Often, I wonder about the history of our industry. So I’ve been collecting old cosmetic formularies and books. They tend to be rare. There were only two copies of my latest purchase, published in 1935, available on Amazon. That book is Canitics: The Art and Science of Hair Dyeing, written by Florence Wall. It appears that Florence was one of the first women to be recognized as a cosmetic chemist and the first female medalist in the Society of Cosmetic Chemists.
Florence Wall was born in Patterson, NJ in 1893. She attended the College of St. Elizabeth and graduated with Bachelors’ degrees in Arts and Education and honors in both English and Chemistry. There were few opportunities for women in chemistry at the time, so Florence spent time teaching high school science.
World War I opened doors for women in many careers when men were sent off to war. Florence began working as an industrial chemist and later a cosmetic chemist. In 1924 she took a position at the leading manufacturer of hair dyes, Inecto, Inc. She was to be a liaison between the lab and the salon where product testing occurred.
Soon, her technical writing skills and knowledge of several languages caused a change in course and she was put in charge of library research and the department of technical advice. Shortly thereafter she was asked to write a text on the science of hair dye and coined the term canitics to mean the art and science of hair dyeing. Florence continued to write throughout her career. She published 5 books and published over 300 articles.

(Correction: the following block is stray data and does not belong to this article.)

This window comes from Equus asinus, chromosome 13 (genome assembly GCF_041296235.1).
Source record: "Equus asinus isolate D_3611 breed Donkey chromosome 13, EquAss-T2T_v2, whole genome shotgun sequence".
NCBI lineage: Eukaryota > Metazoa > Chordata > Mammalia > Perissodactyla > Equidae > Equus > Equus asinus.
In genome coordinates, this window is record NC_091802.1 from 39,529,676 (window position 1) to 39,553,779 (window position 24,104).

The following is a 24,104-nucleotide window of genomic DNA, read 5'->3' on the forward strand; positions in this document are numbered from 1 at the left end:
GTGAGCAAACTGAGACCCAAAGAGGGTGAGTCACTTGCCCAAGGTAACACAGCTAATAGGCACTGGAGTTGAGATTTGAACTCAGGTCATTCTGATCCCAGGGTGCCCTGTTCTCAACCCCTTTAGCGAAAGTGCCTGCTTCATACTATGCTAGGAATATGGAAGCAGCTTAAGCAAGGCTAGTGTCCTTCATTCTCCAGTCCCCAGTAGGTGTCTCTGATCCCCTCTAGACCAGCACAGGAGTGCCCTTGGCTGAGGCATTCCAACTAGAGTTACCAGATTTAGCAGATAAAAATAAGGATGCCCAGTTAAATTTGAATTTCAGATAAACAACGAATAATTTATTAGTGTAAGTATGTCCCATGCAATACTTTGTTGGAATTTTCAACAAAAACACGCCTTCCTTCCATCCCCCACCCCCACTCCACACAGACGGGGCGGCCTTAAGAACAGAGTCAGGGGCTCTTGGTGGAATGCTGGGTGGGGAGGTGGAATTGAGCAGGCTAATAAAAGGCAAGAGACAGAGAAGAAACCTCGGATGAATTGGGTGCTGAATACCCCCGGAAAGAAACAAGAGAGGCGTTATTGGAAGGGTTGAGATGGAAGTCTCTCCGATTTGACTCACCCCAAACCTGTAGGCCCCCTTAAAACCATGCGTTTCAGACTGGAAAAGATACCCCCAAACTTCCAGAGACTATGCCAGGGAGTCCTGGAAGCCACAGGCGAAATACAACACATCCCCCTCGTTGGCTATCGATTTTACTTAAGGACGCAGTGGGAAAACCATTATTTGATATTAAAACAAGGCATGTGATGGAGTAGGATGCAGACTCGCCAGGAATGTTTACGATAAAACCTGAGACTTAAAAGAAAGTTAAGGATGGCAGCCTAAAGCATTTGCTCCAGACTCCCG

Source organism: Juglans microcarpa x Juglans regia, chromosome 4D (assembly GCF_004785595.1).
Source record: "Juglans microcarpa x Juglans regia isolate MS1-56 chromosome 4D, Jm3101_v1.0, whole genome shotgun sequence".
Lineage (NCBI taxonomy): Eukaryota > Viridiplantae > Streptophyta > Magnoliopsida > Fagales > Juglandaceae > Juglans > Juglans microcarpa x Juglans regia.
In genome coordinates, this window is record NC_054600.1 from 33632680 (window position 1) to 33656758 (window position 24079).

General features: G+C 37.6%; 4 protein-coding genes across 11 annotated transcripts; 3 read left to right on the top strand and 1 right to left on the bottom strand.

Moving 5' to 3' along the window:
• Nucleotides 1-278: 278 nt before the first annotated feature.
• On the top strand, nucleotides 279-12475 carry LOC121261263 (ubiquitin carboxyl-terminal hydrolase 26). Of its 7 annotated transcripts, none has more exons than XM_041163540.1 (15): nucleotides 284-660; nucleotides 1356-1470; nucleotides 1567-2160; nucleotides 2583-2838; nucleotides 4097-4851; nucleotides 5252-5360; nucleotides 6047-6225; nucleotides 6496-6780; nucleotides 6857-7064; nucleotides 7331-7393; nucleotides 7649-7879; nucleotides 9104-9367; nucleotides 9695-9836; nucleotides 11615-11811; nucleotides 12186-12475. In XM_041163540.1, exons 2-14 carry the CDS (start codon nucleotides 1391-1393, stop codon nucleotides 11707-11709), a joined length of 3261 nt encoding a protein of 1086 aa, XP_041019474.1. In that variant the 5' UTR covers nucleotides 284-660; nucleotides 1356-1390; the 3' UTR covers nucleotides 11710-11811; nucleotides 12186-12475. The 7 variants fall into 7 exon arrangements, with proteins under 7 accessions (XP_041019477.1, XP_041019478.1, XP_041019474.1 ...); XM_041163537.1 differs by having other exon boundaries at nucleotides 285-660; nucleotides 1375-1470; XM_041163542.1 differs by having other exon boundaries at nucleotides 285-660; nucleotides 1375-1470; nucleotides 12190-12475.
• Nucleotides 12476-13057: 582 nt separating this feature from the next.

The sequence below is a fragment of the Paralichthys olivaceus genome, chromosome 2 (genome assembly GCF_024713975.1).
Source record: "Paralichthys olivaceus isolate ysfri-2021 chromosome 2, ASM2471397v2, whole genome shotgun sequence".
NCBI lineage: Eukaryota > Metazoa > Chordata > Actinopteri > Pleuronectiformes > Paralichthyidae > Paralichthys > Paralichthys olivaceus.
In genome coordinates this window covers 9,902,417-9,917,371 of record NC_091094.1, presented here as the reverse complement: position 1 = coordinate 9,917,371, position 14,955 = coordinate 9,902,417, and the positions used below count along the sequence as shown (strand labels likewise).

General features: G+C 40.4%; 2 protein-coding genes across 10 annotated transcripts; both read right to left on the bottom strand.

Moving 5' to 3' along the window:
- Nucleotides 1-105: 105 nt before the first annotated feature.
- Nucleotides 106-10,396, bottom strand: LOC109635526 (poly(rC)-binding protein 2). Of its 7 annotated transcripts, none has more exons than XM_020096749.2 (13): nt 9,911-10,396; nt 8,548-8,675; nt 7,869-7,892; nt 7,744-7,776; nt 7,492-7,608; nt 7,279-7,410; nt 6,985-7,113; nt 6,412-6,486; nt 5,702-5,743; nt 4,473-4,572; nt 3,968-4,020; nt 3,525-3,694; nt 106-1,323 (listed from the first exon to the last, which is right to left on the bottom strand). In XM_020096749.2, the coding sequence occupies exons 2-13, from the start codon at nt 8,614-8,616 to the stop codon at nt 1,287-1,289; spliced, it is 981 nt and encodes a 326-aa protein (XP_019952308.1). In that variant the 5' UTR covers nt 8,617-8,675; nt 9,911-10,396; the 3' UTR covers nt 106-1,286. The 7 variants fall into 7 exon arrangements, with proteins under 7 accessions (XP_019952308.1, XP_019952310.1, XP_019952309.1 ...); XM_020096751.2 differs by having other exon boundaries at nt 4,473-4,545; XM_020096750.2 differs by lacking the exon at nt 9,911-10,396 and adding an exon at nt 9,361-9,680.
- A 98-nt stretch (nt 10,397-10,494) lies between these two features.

Inetco created the Notox Institute for postgraduate education in hair dyeing and Florence was charged with developing the curriculum. Soon after, Inetco purchased the Marinello Company, a beauty and cosmetology school still in existence today. Florence began developing curriculum for the Marinello schools as well.
Florence fought for recognition of cosmetic science as a true science and was involved in updates to the Food, Drug and Cosmetic legislation. She attended hearings and worked closely with Senator Royal Copeland. She intended to fight scientific inaccuracies and ensure accurate representation of the cosmetic industry. She earned her doctorate at the New York University School of Education.
Dr Wall continued writing and lecturing late into her career and even set up a class in cosmetic hygiene at New York University. She was inducted into the Cosmetology Hall of Fame at the New York World’s Fair in 1965. Florence passed away at the age of 95 in 1965.